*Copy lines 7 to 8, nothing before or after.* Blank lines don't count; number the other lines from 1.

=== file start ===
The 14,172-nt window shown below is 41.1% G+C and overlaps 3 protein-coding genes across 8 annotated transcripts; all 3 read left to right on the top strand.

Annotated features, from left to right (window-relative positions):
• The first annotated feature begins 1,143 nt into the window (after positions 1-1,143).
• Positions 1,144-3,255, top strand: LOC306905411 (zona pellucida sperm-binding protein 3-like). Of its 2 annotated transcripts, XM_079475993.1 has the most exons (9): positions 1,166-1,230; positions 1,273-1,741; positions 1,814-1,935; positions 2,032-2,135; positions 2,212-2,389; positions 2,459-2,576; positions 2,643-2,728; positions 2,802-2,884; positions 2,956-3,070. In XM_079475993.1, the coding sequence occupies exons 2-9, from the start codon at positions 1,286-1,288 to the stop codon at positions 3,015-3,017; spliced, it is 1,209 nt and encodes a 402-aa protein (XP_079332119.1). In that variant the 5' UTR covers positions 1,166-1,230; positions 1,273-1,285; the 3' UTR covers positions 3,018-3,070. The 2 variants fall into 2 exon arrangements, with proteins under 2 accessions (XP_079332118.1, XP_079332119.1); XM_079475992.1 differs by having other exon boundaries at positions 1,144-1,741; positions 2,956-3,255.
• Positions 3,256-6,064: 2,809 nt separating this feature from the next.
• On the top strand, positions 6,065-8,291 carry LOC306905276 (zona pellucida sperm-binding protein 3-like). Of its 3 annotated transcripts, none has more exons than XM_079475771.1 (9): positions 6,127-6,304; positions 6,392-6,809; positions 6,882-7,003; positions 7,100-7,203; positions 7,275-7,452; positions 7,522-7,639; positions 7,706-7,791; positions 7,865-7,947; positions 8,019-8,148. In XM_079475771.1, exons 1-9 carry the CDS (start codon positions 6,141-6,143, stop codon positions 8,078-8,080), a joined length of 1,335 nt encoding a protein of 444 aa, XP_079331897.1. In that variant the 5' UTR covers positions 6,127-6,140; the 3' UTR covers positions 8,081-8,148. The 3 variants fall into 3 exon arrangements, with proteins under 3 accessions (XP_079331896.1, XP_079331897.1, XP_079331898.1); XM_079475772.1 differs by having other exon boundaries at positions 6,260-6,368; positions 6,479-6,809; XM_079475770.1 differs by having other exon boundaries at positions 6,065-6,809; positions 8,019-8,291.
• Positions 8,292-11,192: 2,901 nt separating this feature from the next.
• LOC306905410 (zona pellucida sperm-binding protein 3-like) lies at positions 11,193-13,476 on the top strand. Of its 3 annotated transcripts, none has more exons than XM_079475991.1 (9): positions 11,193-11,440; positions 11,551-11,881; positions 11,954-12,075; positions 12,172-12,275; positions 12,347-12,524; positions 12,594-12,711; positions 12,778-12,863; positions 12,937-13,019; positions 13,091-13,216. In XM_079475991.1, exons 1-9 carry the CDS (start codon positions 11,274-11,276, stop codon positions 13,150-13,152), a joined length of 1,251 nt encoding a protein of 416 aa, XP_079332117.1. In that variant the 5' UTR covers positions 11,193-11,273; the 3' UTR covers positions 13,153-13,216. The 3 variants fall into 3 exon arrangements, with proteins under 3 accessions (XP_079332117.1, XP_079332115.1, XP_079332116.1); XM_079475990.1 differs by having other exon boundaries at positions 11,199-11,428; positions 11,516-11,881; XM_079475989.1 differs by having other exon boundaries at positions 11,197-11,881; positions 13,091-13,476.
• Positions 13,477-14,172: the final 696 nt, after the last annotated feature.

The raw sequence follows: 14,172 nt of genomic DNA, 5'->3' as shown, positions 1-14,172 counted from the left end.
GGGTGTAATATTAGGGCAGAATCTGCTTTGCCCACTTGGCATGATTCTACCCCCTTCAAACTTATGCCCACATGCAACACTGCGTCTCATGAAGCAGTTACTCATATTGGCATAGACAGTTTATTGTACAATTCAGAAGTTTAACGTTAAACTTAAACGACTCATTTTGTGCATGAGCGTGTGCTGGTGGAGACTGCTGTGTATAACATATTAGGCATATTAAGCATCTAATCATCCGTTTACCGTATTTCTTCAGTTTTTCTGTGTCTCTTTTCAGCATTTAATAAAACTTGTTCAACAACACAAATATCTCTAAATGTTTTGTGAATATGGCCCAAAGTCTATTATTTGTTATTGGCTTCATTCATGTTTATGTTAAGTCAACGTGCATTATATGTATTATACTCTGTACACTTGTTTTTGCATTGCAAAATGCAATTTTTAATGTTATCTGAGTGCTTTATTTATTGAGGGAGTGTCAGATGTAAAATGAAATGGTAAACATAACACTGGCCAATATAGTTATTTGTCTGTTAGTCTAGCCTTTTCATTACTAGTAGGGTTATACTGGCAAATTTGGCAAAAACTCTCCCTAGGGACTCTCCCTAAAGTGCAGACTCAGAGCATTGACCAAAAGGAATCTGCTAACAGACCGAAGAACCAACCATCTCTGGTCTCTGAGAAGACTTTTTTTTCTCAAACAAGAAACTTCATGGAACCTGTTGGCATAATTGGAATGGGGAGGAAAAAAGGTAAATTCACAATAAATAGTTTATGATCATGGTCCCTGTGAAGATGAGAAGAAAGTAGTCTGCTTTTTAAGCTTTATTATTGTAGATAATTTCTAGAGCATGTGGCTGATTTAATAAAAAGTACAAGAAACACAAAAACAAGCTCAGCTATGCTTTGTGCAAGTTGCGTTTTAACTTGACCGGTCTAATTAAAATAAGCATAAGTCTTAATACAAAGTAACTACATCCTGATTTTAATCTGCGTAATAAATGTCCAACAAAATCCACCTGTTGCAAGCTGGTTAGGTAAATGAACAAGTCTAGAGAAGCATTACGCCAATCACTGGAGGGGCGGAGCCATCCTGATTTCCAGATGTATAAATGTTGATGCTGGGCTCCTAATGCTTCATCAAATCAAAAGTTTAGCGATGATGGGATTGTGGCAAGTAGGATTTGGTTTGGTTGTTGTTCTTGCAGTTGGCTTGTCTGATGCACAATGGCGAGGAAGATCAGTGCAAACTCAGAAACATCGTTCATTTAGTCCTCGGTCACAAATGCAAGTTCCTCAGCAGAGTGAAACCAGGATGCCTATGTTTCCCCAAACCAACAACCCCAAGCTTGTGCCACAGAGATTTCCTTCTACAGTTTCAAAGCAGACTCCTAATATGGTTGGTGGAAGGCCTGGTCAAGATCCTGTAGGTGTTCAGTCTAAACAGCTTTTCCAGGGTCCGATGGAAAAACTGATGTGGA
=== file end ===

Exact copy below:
• Positions 8,292-11,192: 2,901 nt separating this feature from the next.
• LOC306905410 (zona pellucida sperm-binding protein 3-like) lies at positions 11,193-13,476 on the top strand. Of its 3 annotated transcripts, none has more exons than XM_079475991.1 (9): positions 11,193-11,440; positions 11,551-11,881; positions 11,954-12,075; positions 12,172-12,275; positions 12,347-12,524; positions 12,594-12,711; positions 12,778-12,863; positions 12,937-13,019; positions 13,091-13,216. In XM_079475991.1, exons 1-9 carry the CDS (start codon positions 11,274-11,276, stop codon positions 13,150-13,152), a joined length of 1,251 nt encoding a protein of 416 aa, XP_079332117.1. In that variant the 5' UTR covers positions 11,193-11,273; the 3' UTR covers positions 13,153-13,216. The 3 variants fall into 3 exon arrangements, with proteins under 3 accessions (XP_079332117.1, XP_079332115.1, XP_079332116.1); XM_079475990.1 differs by having other exon boundaries at positions 11,199-11,428; positions 11,516-11,881; XM_079475989.1 differs by having other exon boundaries at positions 11,197-11,881; positions 13,091-13,476.